Discovering defects sooner also makes for cheaper bug remediation, and certainly reduces the risk of subscription cancellations. During a recent mixed martial arts fight, thousands of new and existing subscribers to a streaming media service were unable to successfully access the fight, even after completing the subscription and authentication process.. The company eventually had to refund millions of dollars in paid subscriptions, all without assurances that the problem would be fixed for the next event.
Spend the money up-front on in-market testing, rapid response teams and real-time triage to reduce huge potential losses later.
Language translation is one large, nuanced component of localization. Take the example of a hit Korean television program. When that program is translated to English, that means synchronizing the content with what’s on the screen, including lip dubs and subtitles. But it’s more than that. Slang phrases or idioms can make for poor translations from one language to another — even within the same language, there can be different words, phrases or expressions for something. Any translation hiccups can derail the viewer’s experience, which is not good in an industry prone to churn.
Translation is an even larger challenge at scale. If a streaming media provider wants to launch in a new country, that task might involve accurately translating hundreds to thousands of hours of programming — an enormous amount of work in a small amount of time.
Yet language translation is only one component of localization. Other areas of localization streaming media companies must focus on include:
issues of cultural sensitivity
units of measurement (imperial vs. metric)
Post-launch, D2C providers must continue to add localized content to retain subscribers, such as news and regional programming. This is yet another key way in which streaming media companies must connect with viewers to reduce churn and improve customer satisfaction.
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One geographic market might heavily consume content on smart TVs, while another might lean heavily toward content consumption on mobile devices. If you launch a streaming service in both markets, it must work in both markets — that means comprehensive testing on as many of these devices as possible.
It is difficult enough to attain sufficient coverage for the hundreds of mobile device/OS combinations in use. The proliferation of OTT devices mimics that of mobile — there are many devices to test, some more popular in some regions than others. A device lab won’t cut it; these devices are just too expensive, and device labs fail to fully recreate the user’s experience. In Japan, for example, some devices only work when physically in that country and on a Japanese mobile provider’s network — you cannot sufficiently validate a user’s experience in that country with a device lab or VPN.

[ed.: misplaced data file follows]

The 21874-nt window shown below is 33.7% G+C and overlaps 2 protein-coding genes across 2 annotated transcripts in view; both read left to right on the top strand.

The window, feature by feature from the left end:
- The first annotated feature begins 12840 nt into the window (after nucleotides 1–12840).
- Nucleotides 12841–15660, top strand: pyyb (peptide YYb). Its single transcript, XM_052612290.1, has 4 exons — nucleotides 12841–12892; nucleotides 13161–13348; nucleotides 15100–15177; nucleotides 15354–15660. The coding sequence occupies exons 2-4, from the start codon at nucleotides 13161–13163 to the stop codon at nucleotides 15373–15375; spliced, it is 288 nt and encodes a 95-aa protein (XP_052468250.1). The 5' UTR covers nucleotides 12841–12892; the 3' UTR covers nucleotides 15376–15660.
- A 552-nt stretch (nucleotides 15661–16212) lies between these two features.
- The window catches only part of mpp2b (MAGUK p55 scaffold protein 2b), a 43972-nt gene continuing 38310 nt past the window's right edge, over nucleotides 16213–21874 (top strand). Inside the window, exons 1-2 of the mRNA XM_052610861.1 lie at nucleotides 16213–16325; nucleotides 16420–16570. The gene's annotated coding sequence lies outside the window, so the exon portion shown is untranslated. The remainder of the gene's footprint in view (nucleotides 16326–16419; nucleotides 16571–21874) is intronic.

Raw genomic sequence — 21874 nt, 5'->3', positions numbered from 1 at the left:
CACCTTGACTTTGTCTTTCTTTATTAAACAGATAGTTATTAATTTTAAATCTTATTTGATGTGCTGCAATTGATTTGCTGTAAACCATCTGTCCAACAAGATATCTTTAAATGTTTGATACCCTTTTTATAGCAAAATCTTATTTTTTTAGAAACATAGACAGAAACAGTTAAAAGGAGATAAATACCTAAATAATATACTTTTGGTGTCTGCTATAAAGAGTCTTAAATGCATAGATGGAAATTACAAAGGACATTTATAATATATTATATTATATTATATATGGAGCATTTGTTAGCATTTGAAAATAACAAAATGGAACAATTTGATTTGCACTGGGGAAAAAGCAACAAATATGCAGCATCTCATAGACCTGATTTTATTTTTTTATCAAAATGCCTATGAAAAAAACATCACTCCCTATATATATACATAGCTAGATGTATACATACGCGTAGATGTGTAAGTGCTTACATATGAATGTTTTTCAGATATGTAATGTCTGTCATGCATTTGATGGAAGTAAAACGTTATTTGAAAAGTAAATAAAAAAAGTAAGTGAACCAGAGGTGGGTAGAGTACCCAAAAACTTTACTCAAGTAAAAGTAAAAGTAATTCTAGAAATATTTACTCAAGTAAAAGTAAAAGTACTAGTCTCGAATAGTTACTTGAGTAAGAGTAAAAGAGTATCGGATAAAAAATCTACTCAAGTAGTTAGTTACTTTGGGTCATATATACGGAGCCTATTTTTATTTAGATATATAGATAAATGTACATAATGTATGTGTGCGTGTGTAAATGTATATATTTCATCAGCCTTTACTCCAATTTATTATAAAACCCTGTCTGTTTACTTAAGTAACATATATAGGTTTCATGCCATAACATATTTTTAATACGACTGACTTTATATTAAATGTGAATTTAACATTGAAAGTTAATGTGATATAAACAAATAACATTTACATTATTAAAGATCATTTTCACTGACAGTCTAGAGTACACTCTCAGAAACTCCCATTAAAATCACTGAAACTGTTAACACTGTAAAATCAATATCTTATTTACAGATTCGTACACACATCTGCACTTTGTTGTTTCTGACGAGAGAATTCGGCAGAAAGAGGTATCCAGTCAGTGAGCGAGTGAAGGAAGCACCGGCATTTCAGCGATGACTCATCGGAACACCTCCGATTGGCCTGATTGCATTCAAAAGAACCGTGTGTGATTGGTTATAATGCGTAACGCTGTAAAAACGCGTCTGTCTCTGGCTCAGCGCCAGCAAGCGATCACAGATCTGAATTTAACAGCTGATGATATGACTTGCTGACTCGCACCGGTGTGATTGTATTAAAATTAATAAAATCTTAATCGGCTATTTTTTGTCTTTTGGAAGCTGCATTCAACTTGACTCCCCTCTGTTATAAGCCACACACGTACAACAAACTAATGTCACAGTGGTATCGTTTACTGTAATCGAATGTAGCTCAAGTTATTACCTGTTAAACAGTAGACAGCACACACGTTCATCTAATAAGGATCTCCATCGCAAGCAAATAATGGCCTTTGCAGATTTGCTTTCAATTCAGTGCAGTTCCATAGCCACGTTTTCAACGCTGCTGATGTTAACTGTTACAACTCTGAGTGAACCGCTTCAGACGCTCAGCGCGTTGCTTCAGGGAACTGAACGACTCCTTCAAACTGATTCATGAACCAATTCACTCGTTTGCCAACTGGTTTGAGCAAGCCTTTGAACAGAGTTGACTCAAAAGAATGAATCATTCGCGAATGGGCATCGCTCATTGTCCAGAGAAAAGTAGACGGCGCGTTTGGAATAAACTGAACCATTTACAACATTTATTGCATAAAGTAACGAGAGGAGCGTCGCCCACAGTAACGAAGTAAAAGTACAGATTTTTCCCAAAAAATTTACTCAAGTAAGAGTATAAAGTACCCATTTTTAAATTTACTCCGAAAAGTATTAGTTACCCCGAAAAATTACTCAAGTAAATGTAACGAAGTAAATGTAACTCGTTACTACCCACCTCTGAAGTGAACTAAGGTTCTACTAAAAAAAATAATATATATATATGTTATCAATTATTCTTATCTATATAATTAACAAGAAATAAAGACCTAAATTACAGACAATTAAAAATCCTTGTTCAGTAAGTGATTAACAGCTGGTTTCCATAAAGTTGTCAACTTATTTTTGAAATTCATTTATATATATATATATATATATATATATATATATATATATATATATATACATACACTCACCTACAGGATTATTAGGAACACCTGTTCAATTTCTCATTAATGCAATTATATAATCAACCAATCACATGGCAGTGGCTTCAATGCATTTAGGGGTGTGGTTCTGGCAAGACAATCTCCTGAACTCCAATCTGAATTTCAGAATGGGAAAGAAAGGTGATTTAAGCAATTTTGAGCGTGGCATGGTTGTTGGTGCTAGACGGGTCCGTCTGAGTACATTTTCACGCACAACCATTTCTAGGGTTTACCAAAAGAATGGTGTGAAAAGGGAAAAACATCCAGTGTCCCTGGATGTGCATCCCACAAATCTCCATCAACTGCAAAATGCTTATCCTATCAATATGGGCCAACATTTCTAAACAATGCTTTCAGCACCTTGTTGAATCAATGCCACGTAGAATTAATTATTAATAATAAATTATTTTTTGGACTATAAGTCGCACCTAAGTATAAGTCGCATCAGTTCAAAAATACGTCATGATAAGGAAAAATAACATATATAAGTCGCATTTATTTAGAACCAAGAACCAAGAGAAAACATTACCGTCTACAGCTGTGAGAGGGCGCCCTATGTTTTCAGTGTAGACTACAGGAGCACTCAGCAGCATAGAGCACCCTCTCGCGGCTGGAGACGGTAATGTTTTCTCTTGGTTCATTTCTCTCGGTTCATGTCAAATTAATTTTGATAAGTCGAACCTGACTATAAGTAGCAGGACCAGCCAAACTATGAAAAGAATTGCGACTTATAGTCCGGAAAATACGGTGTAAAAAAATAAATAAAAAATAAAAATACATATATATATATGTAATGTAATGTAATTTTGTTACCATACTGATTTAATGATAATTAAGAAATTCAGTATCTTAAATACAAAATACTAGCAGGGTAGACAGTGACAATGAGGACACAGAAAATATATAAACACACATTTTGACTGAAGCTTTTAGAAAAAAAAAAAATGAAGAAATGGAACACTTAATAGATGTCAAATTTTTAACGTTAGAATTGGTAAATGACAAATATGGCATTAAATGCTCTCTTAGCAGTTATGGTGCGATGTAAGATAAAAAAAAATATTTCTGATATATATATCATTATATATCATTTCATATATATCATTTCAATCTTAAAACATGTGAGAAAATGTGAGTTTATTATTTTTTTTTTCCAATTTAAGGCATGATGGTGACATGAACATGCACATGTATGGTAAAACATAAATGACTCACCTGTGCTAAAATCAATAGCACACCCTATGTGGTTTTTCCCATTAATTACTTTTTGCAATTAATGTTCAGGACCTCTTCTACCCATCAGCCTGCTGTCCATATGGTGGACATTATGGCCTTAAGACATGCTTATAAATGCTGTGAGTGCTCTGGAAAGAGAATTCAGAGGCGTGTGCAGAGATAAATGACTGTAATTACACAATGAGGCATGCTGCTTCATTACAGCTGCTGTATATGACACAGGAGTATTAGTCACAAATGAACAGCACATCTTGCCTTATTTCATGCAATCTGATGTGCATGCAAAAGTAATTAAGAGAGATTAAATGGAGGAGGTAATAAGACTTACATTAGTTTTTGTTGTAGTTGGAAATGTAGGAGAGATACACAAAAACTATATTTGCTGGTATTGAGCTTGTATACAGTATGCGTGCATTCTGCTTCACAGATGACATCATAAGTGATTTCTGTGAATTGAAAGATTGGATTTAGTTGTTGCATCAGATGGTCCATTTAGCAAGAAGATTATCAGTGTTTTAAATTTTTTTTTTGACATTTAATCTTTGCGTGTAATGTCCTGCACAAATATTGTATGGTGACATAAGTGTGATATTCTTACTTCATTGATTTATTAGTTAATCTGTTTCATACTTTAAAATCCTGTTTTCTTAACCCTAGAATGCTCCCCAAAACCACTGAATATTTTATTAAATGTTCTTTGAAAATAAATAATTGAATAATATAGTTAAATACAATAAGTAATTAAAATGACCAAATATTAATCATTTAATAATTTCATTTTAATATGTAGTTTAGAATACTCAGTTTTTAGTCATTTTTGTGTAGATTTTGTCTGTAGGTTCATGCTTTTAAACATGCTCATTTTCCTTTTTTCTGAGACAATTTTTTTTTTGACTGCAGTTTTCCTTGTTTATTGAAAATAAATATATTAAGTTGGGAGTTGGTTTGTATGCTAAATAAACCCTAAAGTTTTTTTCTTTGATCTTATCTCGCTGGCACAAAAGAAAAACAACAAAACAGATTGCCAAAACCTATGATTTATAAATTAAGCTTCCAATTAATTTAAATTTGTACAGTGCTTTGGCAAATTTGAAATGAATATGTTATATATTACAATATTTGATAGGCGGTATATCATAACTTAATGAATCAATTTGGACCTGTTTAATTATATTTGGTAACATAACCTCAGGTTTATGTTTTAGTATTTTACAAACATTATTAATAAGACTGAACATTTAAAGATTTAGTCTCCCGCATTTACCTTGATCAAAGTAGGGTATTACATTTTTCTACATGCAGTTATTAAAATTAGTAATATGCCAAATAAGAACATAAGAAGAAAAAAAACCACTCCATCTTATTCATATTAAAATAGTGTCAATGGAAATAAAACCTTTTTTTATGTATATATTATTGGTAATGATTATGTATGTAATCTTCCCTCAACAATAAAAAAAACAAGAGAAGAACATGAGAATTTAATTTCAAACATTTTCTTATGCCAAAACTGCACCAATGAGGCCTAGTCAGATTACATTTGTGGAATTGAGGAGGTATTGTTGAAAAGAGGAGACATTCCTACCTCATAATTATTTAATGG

With new set-top boxes and connected TVs released every year, you need a strategy that can evolve over time. Use real in-market testers with real devices to achieve high test coverage.
Just because the app or product works the way it was designed does not mean the experience cannot still be improved. Frustration with a D2C service leads to churn, and churn leads to lost revenue.
Conduct focused usability studies to understand how customers feel about your product. Usability research shines a light on a product’s problem areas — ideally before it reaches the hands of a broad customer base.
A wide variety of UX issues can pop up within D2C services including everything from illogical content categorization to inaccurate suggestions to a cumbersome UI. Functional testing won’t reveal these issues, and in-house participants introduce biased results.
Conduct usability testing at any point in the SDLC with real prospective customers to understand where they struggle and address points of friction long before they result in subscription cancellations.
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Enlist a D2C testing partner
In-house automated and manual functional testing go a long way toward test coverage, especially for back-end elements that are not customer-facing, like API testing. But when a product launches into the world, the variables multiply many times over. The only way to shift the numbers back into your favor is to depend on a testing partner to augment in-house efforts and bring you closer to the customer.
As a true digital quality partner, Applause shares in our customers’ wins. We work with our customers to learn what success means for them and strive to mutually reach those goals. Applause caters a testing plan that takes advantage of a million-strong global community of digital experts to deliver comprehensive results that fits with your workflow and bug-tracking systems. Contact us to learn how Applause makes it possible to test in your blind spots and deliver excellent customer experiences for your subscribers around the world.